The Global War on Terror: an American invention easily recyclable
The GWOT was launched by the US shortly after 9/11 and materialized in both military doctrines and operations on the ground (Afghanistan and Iraq, along with a worldwide deployment of special forces). At the doctrinal level, the GWOT’s goal is defined as the national strategy seeking “to defeat violent extremism as a threat to [the American] way of life as a free and open society; and create a global environment inhospitable to violent extremists and all who support them.” More specifically, the GWOT doctrine incorporates fundamental strategic goals providing a justification for international operations. Among the main missions of the GWOT are the following:
- thwart or defeat terrorist attacks against the United States, its allies, and interests;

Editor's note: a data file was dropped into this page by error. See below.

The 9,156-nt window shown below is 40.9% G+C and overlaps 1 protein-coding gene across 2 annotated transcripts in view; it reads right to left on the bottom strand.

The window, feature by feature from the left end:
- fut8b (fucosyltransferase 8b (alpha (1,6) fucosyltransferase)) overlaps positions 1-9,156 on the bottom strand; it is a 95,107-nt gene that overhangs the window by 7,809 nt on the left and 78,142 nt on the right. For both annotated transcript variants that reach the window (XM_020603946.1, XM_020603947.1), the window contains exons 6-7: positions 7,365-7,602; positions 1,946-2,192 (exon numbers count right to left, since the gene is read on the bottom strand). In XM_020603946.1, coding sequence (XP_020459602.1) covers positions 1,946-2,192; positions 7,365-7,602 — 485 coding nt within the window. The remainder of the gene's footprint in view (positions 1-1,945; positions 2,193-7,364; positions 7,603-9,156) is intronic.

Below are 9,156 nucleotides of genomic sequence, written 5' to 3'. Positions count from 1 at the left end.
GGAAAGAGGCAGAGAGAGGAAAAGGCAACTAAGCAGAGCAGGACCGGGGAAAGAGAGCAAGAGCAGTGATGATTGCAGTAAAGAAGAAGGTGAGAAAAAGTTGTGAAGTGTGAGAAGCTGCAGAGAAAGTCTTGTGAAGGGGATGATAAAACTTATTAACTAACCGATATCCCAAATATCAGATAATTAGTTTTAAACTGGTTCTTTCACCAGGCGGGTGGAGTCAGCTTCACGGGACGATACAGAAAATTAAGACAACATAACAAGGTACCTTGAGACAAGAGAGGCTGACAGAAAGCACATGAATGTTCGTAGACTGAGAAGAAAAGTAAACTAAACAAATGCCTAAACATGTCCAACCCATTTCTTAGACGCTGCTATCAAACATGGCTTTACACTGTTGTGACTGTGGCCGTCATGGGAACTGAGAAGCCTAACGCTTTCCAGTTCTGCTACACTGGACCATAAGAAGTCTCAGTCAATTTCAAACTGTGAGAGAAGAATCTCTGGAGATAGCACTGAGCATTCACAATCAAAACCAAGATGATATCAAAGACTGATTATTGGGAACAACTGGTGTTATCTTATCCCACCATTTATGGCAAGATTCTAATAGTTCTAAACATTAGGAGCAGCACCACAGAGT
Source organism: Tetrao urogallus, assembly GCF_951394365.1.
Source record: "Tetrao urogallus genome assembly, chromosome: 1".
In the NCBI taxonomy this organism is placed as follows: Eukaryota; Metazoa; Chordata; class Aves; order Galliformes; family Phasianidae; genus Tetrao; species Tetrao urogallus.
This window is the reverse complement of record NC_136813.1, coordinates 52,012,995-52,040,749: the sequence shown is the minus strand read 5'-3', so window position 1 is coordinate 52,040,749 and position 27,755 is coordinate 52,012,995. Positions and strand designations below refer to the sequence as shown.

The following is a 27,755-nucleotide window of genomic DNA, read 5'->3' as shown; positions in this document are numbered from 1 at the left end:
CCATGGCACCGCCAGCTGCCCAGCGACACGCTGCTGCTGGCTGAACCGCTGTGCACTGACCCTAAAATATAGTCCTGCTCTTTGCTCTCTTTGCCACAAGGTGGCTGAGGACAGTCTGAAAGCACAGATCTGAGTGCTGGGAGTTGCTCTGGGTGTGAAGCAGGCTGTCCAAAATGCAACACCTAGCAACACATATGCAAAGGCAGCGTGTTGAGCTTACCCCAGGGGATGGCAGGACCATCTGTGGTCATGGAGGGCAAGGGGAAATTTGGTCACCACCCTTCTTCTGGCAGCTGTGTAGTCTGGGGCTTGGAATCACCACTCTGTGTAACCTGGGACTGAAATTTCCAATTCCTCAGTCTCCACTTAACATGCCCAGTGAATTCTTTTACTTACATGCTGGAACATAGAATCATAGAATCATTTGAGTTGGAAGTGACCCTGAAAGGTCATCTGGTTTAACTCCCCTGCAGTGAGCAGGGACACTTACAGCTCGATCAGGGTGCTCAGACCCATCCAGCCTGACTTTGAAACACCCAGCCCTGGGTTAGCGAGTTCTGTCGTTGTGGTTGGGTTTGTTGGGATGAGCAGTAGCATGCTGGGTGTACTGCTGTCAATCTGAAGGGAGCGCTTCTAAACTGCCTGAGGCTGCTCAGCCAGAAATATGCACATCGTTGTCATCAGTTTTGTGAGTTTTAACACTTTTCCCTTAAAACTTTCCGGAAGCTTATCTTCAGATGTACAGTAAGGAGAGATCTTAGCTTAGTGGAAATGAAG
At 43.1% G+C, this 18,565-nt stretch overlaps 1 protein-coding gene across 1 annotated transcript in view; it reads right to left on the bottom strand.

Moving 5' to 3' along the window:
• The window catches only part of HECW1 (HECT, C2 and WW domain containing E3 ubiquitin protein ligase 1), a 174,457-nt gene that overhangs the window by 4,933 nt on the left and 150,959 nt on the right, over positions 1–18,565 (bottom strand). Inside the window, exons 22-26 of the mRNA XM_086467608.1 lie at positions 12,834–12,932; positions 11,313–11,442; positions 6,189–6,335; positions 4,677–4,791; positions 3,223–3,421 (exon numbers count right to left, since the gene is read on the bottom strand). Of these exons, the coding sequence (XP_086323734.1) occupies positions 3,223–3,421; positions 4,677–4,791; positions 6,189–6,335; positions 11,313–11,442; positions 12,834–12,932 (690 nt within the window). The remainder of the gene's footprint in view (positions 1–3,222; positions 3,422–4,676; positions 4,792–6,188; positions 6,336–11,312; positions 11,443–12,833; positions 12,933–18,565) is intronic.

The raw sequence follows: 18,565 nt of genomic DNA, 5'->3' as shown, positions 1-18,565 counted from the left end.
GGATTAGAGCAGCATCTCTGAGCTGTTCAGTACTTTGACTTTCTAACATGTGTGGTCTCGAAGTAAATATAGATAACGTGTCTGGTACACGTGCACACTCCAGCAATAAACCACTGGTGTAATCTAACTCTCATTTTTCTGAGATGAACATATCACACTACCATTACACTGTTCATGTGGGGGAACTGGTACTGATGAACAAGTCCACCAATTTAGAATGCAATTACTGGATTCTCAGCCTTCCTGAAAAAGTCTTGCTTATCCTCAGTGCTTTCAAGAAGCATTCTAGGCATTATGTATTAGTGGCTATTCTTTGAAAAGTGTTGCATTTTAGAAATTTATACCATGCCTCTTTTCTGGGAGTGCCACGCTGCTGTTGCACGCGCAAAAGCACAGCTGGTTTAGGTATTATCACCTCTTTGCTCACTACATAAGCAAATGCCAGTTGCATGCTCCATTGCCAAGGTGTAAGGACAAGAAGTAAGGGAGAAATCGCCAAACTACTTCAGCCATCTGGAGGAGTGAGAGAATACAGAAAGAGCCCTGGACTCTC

- attack and disrupt terrorist networks abroad so as to cause the enemies to be incapable or unwilling to attack the US homeland, allies, or interests;
- contribute to the establishment and maintenance of a global environment inhospitable to violent extremists and all who support them.
With the GWOT framework, the US positioned itself as the frontrunner of an all-out international war against groups and individuals dubbed as terrorists, legitimizing any means deemed necessary to eradicate terrorism, even those going against international norms and conventions. The 2003 Iraq war was launched by Washington against any form of international consensus and despite the strong disapproval of UNSC permanent members such as France and Russia. As a consequence, the Bush administration established a precedent in the post-Cold War era, by ignoring international conventions established within the framework of the UN, and opened the way to future unilateral military operations such as the ongoing Olive Branch Operation.